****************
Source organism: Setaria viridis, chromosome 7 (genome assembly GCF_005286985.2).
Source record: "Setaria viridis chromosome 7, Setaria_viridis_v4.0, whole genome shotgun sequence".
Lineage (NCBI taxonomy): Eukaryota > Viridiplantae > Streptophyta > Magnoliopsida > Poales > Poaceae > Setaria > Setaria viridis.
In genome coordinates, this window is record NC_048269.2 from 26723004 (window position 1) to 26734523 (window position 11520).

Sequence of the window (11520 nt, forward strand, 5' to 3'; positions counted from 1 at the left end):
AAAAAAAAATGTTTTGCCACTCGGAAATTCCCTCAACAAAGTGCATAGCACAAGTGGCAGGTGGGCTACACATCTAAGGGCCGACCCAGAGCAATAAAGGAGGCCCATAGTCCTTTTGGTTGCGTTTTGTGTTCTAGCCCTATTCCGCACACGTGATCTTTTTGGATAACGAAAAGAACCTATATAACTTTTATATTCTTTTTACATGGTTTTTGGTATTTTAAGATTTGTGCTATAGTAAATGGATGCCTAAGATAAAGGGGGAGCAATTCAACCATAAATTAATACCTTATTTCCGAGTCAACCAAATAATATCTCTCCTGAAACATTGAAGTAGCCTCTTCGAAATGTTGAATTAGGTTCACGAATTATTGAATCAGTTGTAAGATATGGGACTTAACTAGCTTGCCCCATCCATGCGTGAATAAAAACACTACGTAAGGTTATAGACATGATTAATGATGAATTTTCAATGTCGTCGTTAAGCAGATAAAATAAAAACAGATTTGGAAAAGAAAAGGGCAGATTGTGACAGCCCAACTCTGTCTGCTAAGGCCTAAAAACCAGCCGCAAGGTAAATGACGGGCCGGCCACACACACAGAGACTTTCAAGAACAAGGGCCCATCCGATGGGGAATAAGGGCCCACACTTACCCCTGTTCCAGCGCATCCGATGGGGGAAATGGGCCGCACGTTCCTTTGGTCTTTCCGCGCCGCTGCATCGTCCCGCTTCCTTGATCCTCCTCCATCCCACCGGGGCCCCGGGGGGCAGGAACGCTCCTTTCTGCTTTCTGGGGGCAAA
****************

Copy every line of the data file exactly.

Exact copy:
Source organism: Setaria viridis, chromosome 7 (genome assembly GCF_005286985.2).
Source record: "Setaria viridis chromosome 7, Setaria_viridis_v4.0, whole genome shotgun sequence".
Lineage (NCBI taxonomy): Eukaryota > Viridiplantae > Streptophyta > Magnoliopsida > Poales > Poaceae > Setaria > Setaria viridis.
In genome coordinates, this window is record NC_048269.2 from 26723004 (window position 1) to 26734523 (window position 11520).

Sequence of the window (11520 nt, forward strand, 5' to 3'; positions counted from 1 at the left end):
AAAAAAAAATGTTTTGCCACTCGGAAATTCCCTCAACAAAGTGCATAGCACAAGTGGCAGGTGGGCTACACATCTAAGGGCCGACCCAGAGCAATAAAGGAGGCCCATAGTCCTTTTGGTTGCGTTTTGTGTTCTAGCCCTATTCCGCACACGTGATCTTTTTGGATAACGAAAAGAACCTATATAACTTTTATATTCTTTTTACATGGTTTTTGGTATTTTAAGATTTGTGCTATAGTAAATGGATGCCTAAGATAAAGGGGGAGCAATTCAACCATAAATTAATACCTTATTTCCGAGTCAACCAAATAATATCTCTCCTGAAACATTGAAGTAGCCTCTTCGAAATGTTGAATTAGGTTCACGAATTATTGAATCAGTTGTAAGATATGGGACTTAACTAGCTTGCCCCATCCATGCGTGAATAAAAACACTACGTAAGGTTATAGACATGATTAATGATGAATTTTCAATGTCGTCGTTAAGCAGATAAAATAAAAACAGATTTGGAAAAGAAAAGGGCAGATTGTGACAGCCCAACTCTGTCTGCTAAGGCCTAAAAACCAGCCGCAAGGTAAATGACGGGCCGGCCACACACACAGAGACTTTCAAGAACAAGGGCCCATCCGATGGGGAATAAGGGCCCACACTTACCCCTGTTCCAGCGCATCCGATGGGGGAAATGGGCCGCACGTTCCTTTGGTCTTTCCGCGCCGCTGCATCGTCCCGCTTCCTTGATCCTCCTCCATCCCACCGGGGCCCCGGGGGGCAGGAACGCTCCTTTCTGCTTTCTGGGGGCAAA